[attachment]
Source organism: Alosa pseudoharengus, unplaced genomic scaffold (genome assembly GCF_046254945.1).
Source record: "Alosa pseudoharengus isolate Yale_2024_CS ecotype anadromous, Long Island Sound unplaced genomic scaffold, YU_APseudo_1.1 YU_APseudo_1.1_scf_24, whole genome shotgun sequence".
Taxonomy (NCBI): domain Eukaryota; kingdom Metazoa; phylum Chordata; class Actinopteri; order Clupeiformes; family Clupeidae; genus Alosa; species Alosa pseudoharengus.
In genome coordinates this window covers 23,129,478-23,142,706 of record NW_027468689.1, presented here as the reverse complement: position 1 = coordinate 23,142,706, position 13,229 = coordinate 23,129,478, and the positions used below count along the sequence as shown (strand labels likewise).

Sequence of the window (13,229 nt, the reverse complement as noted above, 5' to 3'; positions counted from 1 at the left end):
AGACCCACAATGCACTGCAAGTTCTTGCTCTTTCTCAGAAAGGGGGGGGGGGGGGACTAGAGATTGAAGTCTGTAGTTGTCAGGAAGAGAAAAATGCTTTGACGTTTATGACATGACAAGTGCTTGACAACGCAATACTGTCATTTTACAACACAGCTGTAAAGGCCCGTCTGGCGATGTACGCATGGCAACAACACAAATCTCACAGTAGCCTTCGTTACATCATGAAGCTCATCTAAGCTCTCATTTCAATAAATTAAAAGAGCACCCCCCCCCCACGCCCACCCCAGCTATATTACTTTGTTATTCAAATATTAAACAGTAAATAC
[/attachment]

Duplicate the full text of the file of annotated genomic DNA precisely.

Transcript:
Source organism: Alosa pseudoharengus, unplaced genomic scaffold (genome assembly GCF_046254945.1).
Source record: "Alosa pseudoharengus isolate Yale_2024_CS ecotype anadromous, Long Island Sound unplaced genomic scaffold, YU_APseudo_1.1 YU_APseudo_1.1_scf_24, whole genome shotgun sequence".
Taxonomy (NCBI): domain Eukaryota; kingdom Metazoa; phylum Chordata; class Actinopteri; order Clupeiformes; family Clupeidae; genus Alosa; species Alosa pseudoharengus.
In genome coordinates this window covers 23,129,478-23,142,706 of record NW_027468689.1, presented here as the reverse complement: position 1 = coordinate 23,142,706, position 13,229 = coordinate 23,129,478, and the positions used below count along the sequence as shown (strand labels likewise).

Sequence of the window (13,229 nt, the reverse complement as noted above, 5' to 3'; positions counted from 1 at the left end):
AGACCCACAATGCACTGCAAGTTCTTGCTCTTTCTCAGAAAGGGGGGGGGGGGGGACTAGAGATTGAAGTCTGTAGTTGTCAGGAAGAGAAAAATGCTTTGACGTTTATGACATGACAAGTGCTTGACAACGCAATACTGTCATTTTACAACACAGCTGTAAAGGCCCGTCTGGCGATGTACGCATGGCAACAACACAAATCTCACAGTAGCCTTCGTTACATCATGAAGCTCATCTAAGCTCTCATTTCAATAAATTAAAAGAGCACCCCCCCCCCACGCCCACCCCAGCTATATTACTTTGTTATTCAAATATTAAACAGTAAATAC